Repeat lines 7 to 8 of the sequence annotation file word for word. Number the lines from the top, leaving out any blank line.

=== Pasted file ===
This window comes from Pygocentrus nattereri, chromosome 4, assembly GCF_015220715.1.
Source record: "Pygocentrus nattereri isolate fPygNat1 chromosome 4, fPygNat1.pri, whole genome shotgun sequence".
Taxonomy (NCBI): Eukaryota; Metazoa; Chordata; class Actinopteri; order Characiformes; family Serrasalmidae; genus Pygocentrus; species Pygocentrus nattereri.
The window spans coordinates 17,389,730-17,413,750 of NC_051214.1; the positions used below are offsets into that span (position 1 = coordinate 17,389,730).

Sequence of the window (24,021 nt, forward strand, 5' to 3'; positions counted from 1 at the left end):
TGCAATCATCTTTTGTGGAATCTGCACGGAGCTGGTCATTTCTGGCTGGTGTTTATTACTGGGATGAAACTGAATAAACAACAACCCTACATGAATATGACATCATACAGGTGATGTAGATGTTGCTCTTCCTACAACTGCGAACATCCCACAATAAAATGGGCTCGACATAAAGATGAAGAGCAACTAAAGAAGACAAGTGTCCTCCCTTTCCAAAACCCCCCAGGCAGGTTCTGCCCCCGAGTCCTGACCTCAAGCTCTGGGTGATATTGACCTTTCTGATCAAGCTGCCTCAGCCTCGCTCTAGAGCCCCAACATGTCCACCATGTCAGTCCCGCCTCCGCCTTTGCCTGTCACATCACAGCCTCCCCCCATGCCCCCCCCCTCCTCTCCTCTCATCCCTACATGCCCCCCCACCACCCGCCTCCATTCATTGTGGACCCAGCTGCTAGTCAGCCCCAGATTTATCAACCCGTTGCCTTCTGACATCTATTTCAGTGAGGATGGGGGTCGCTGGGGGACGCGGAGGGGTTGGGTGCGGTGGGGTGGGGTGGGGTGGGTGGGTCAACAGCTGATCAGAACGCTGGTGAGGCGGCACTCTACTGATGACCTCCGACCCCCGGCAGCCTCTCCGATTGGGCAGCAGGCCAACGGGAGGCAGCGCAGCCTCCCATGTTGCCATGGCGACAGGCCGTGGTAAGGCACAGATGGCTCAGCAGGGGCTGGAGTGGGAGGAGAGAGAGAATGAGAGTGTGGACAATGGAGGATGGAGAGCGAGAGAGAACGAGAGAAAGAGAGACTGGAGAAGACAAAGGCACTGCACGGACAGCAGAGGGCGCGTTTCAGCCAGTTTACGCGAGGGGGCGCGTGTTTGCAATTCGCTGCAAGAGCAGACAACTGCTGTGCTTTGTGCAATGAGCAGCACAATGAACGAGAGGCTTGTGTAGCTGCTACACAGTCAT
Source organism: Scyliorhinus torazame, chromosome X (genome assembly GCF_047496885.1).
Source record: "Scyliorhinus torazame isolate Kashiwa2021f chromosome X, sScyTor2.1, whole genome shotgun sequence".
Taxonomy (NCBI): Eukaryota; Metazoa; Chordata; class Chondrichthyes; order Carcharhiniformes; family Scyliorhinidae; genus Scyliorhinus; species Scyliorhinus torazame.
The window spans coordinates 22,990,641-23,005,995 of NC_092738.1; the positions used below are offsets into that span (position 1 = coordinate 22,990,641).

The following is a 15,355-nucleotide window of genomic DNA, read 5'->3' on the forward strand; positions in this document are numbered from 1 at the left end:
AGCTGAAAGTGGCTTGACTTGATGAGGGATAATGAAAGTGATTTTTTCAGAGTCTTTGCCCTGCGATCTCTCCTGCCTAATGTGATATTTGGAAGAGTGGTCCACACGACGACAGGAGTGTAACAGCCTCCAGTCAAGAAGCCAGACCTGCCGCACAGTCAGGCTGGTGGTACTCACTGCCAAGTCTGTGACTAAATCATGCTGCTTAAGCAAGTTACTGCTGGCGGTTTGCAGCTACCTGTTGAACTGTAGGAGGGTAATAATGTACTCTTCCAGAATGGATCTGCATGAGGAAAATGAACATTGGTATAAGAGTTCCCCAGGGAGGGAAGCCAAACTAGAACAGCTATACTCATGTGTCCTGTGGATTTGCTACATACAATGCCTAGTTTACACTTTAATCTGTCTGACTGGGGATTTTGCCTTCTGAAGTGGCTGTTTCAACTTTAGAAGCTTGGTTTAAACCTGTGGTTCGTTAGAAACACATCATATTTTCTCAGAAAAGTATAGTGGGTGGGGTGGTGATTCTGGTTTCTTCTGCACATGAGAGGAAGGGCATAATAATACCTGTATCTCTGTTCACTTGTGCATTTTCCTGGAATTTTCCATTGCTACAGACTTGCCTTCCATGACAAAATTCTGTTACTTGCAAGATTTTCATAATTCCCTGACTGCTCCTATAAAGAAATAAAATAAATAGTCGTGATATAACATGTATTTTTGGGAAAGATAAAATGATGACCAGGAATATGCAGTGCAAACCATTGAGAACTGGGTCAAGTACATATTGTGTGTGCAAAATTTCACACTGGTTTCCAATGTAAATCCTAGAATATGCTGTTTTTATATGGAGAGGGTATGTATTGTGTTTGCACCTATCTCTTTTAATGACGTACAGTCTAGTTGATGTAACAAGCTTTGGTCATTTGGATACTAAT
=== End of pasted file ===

Source organism: Scyliorhinus torazame, chromosome X (genome assembly GCF_047496885.1).
Source record: "Scyliorhinus torazame isolate Kashiwa2021f chromosome X, sScyTor2.1, whole genome shotgun sequence".